Dwarves. Now we’re talking! Those hairy tin-barrels on legs, armed and dangerous even when they’re doing the spring cleaning, they’re the nutters favourite nut. Hopefully you’ve latched on to the subtle vibe that I like dwarves. However, class choice was a problem for me here. The Champion was my initial preference, but being one of the major DPS classes, everyone and his wife will be playing one, and this is a big turn-off for me. Flavour of the month classes are never on my list of Things I Must Do To Be Popular With The Cool Kids. The Hunter suffers like the Champion for the same reason, in my eyes. In addition, dwarf hunter? Eh? A dwarf. With a bow. Oh yes, I can see the dwarves of Tolkien, all lined up at the back of the battle with their bows. And then, when the battle commences and the Captain of Gondor orders the archers to attack, the dwarven archers all barrel down the hill, overtaking the charge of the Riders of Rohan, and then smacking in to Sauron’s forces, beating them about the head with their bows and stabbing them with arrows. The Guardian is tempting, and I may well try a dwarf guardian at some point in the future, but the whole YO MAMMA issue puts me off, although I have to confess that I haven’t played the class so I don’t know how well taunting has been implemented in LotRO. And finally, the Minstrel. For me the dwarven Minstrel suffers the same as the Hunter: I have visions of the dwarf charging in to battle with cloth armour and clobbering enemies with a lute and garrotting them with the strings; any injuries in a party with a dwarf healer had better be curable with beer, because that’s all there’s going to be in the medicine kit. I hadn’t ruled out the Minstrel, but playing one as a dwarf wasn’t going to happen.
So finally I looked at Hobbits. The Hunter was more tempting with this race and certainly more believable, but again everyone goes for DPS, and so I rarely do. The Guardian similarly tempted me, since it’s always fun to play a diminutive race with a tanking class, but seeing as I had already dismissed a dwarf Guardian, a hobbit one wasn’t really any better. The Minstrel, could work very well: I like playing support and healing classes, and this was a strong consideration for a while, but I’ve played healing classes to death in WoW, and the whole Minstrel ‘strumming his instrument in the middle of battle’, if you know what I mean, just seems a bit weird.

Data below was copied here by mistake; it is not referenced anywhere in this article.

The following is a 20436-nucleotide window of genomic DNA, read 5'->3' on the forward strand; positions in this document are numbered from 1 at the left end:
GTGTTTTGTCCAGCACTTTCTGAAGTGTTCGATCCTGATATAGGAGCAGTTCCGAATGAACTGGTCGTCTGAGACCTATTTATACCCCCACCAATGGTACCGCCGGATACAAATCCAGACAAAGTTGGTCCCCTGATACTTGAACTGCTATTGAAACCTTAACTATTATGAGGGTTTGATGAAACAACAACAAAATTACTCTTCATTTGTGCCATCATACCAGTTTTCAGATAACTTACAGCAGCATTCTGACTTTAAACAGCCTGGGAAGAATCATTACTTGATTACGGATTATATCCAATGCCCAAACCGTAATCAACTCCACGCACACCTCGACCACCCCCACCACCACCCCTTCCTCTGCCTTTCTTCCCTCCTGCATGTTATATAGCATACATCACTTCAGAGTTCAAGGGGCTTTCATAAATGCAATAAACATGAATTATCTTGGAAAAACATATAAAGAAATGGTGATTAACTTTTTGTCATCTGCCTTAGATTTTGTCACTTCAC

“Hey guys, here’s a little number I wrote the other day.”
“Die! Die! Die! You Orc bastards!”
“Thank you. Thank you. I’ll be here until the end of the battle. Try the salmon it’s delicious.”
Which left the burglar. I’ve never really gone for stealthy, tricksy little characters before, and the concept intrigued me. Even better, they’re not the insane DPS machines of other MMOs, so they are less likely to attract the ADD-bouncing “Kekekeke!” player to them. What’s more, they’re actually a group support class in LotRO, providing debuffs and the opportunity to start the ‘game-mechanic formally known as conjunctions’ at will. A change of pace from healing seemed pretty good to me, and so with all the other options considered, this is the race/class combination that I settled on, with the alt-o-holic in me keeping the dwarf Guardian in mind for later, if I really take to the game.
I rolled my character on an RP server as I’m very much a fan of the RP in RPG, and I will always try to make sure I’m somewhere where I can at least get the opportunity to try it; this doesn’t happen too often as I’m unfortunately a bit shy and retiring even with online anonymity as a shield, but having the opportunity to role-play even if it never comes to fruition, is something I aim for. I won’t go into my deliberations on character naming, but a post on character background and professions is in the works.
So there we have it, a journey through the weirdness that I like to call my mind. Please stow your trays and return your chairs to the upright position, we will be landing in normality shortly. Flight attendants are now coming around to collect your sick bags. We hope you weren’t too freaked out flying with Melmoth Airways, and we look forward to you flying with us again.
Have a sane onward journey.
It’s left as an exercise for the reader to flip through other LotRO posts to find out just how long the Hobbit Burgler lasted…
It’s not my fault!
Ok, in this instance it is my fault.
But it’s not my fault (in general)!